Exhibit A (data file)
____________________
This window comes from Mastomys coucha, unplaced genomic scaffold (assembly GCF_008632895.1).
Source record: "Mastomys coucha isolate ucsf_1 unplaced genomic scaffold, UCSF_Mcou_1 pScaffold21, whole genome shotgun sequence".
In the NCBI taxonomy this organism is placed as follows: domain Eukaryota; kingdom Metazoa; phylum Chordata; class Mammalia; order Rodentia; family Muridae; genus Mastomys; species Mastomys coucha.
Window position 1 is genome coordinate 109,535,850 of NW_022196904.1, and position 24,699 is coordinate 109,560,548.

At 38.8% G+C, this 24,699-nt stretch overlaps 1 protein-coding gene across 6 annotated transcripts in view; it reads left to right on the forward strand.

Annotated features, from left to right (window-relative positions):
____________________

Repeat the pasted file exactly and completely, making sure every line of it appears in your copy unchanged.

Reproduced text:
This window comes from Mastomys coucha, unplaced genomic scaffold (assembly GCF_008632895.1).
Source record: "Mastomys coucha isolate ucsf_1 unplaced genomic scaffold, UCSF_Mcou_1 pScaffold21, whole genome shotgun sequence".
In the NCBI taxonomy this organism is placed as follows: domain Eukaryota; kingdom Metazoa; phylum Chordata; class Mammalia; order Rodentia; family Muridae; genus Mastomys; species Mastomys coucha.
Window position 1 is genome coordinate 109,535,850 of NW_022196904.1, and position 24,699 is coordinate 109,560,548.

At 38.8% G+C, this 24,699-nt stretch overlaps 1 protein-coding gene across 6 annotated transcripts in view; it reads left to right on the forward strand.

Annotated features, from left to right (window-relative positions):